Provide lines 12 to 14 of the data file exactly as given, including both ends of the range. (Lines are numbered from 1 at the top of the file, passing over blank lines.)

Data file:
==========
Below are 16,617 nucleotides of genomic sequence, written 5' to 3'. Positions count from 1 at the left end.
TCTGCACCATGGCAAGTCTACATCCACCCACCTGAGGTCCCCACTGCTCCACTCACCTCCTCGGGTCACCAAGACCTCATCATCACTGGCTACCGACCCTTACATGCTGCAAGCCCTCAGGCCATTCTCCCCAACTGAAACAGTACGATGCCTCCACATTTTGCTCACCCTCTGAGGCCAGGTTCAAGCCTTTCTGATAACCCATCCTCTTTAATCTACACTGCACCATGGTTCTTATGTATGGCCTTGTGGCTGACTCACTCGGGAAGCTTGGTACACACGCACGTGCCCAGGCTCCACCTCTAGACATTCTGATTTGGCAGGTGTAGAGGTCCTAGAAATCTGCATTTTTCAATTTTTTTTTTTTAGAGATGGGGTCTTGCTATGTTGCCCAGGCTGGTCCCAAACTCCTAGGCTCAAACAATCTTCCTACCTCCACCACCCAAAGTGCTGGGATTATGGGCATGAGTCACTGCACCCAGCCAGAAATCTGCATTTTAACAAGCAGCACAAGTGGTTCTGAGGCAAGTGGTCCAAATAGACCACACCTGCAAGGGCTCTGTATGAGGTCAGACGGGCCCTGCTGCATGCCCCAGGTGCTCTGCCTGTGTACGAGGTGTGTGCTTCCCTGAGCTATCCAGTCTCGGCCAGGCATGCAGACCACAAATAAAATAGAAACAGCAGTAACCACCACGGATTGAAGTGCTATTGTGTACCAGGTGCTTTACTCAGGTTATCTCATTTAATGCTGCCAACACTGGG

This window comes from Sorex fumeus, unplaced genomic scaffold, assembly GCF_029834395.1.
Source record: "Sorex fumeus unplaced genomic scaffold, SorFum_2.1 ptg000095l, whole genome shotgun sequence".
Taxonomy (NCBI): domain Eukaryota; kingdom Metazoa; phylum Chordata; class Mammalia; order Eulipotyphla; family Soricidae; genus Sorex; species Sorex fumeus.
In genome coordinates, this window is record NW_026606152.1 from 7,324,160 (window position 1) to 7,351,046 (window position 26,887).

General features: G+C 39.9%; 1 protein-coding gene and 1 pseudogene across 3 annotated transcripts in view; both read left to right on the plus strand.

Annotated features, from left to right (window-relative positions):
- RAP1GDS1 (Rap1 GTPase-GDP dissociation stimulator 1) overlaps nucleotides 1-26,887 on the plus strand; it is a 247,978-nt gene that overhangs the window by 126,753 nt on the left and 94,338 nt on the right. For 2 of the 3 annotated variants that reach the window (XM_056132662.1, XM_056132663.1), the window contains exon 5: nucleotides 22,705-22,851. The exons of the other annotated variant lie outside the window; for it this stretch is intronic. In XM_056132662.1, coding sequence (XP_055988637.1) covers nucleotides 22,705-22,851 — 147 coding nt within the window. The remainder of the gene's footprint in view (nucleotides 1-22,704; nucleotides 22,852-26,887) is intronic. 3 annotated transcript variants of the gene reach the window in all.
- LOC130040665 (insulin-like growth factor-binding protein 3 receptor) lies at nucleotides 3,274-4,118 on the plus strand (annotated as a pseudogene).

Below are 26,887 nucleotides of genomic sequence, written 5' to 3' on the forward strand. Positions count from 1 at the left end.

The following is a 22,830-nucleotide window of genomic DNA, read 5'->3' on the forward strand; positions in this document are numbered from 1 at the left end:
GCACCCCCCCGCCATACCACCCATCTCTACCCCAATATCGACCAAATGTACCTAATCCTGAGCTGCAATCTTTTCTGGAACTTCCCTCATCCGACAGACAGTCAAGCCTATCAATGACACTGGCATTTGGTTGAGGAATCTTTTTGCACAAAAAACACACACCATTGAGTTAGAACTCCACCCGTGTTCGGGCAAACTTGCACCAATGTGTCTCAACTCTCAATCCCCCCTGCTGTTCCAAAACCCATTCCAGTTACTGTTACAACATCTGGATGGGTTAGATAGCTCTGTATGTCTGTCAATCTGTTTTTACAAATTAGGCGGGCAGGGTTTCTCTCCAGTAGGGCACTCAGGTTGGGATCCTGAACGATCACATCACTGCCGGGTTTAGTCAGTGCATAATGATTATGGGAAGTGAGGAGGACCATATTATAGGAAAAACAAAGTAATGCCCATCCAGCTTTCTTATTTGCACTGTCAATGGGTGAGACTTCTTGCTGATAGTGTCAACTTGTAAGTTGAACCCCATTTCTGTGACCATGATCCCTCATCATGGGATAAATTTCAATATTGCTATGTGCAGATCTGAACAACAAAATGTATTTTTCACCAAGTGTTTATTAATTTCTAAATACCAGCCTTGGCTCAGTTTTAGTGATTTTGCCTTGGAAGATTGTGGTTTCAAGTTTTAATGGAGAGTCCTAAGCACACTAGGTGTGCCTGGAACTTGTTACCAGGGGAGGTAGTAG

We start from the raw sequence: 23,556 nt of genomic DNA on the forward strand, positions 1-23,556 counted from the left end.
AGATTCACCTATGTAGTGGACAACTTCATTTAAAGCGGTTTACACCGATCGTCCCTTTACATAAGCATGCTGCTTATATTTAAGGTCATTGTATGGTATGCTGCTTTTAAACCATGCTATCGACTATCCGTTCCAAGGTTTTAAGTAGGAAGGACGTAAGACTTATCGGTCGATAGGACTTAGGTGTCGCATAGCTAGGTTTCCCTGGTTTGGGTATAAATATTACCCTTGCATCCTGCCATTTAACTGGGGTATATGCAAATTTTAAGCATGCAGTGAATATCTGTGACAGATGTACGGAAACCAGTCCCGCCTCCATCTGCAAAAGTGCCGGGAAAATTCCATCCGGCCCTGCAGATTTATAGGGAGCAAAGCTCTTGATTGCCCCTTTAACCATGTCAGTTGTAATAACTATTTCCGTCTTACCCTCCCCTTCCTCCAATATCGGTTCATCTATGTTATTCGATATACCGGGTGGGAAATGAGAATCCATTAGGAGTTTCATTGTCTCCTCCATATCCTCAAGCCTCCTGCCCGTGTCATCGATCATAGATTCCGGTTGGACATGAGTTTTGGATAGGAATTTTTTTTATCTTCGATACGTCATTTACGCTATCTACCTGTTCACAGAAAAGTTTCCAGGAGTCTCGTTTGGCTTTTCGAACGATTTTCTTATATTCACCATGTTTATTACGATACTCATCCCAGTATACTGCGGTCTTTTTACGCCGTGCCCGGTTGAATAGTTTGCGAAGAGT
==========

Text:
The following is a 22,830-nucleotide window of genomic DNA, read 5'->3' on the forward strand; positions in this document are numbered from 1 at the left end:
GCACCCCCCCGCCATACCACCCATCTCTACCCCAATATCGACCAAATGTACCTAATCCTGAGCTGCAATCTTTTCTGGAACTTCCCTCATCCGACAGACAGTCAAGCCTATCAATGACACTGGCATTTGGTTGAGGAATCTTTTTGCACAAAAAACACACACCATTGAGTTAGAACTCCACCCGTGTTCGGGCAAACTTGCACCAATGTGTCTCAACTCTCAATCCCCCCTGCTGTTCCAAAACCCATTCCAGTTACTGTTACAACATCTGGATGGGTTAGATAGCTCTGTATGTCTGTCAATCTGTTTTTACAAATTAGGCGGGCAGGGTTTCTCTCCAGTAGGGCACTCAGGTTGGGATCCTGAACGATCACATCACTGCCGGGTTTAGTCAGTGCATAATGATTATGGGAAGTGAGGAGGACCATATTATAGGAAAAACAAAGTAATGCCCATCCAGCTTTCTTATTTGCACTGTCAATGGGTGAGACTTCTTGCTGATAGTGTCAACTTGTAAGTTGAACCCCATTTCTGTGACCATGATCCCTCATCATGGGATAAATTTCAATATTGCTATGTGCAGATCTGAACAACAAAATGTATTTTTCACCAAGTGTTTATTAATTTCTAAATACCAGCCTTGGCTCAGTTTTAGTGATTTTGCCTTGGAAGATTGTGGTTTCAAGTTTTAATGGAGAGTCCTAAGCACACTAGGTGTGCCTGGAACTTGTTACCAGGGGAGGTAGTAG

We start from the raw sequence: 23,556 nt of genomic DNA on the forward strand, positions 1-23,556 counted from the left end.